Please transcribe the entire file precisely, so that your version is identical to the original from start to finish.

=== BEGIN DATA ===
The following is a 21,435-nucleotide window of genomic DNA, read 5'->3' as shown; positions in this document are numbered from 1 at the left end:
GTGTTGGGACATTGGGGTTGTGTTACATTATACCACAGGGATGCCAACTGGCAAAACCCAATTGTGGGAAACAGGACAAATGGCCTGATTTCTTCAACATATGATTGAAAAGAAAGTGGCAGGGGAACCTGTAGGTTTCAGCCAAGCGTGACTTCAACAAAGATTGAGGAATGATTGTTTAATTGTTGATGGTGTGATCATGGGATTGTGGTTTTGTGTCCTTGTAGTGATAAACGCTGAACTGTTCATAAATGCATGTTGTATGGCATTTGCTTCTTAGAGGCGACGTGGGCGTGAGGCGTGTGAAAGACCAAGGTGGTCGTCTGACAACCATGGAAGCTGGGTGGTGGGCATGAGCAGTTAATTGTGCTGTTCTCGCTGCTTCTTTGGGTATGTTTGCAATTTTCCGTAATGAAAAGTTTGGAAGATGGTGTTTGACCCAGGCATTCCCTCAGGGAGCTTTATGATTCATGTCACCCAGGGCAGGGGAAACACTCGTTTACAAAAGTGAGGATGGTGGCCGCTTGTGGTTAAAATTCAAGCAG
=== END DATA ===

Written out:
The following is a 21,435-nucleotide window of genomic DNA, read 5'->3' as shown; positions in this document are numbered from 1 at the left end:
GTGTTGGGACATTGGGGTTGTGTTACATTATACCACAGGGATGCCAACTGGCAAAACCCAATTGTGGGAAACAGGACAAATGGCCTGATTTCTTCAACATATGATTGAAAAGAAAGTGGCAGGGGAACCTGTAGGTTTCAGCCAAGCGTGACTTCAACAAAGATTGAGGAATGATTGTTTAATTGTTGATGGTGTGATCATGGGATTGTGGTTTTGTGTCCTTGTAGTGATAAACGCTGAACTGTTCATAAATGCATGTTGTATGGCATTTGCTTCTTAGAGGCGACGTGGGCGTGAGGCGTGTGAAAGACCAAGGTGGTCGTCTGACAACCATGGAAGCTGGGTGGTGGGCATGAGCAGTTAATTGTGCTGTTCTCGCTGCTTCTTTGGGTATGTTTGCAATTTTCCGTAATGAAAAGTTTGGAAGATGGTGTTTGACCCAGGCATTCCCTCAGGGAGCTTTATGATTCATGTCACCCAGGGCAGGGGAAACACTCGTTTACAAAAGTGAGGATGGTGGCCGCTTGTGGTTAAAATTCAAGCAG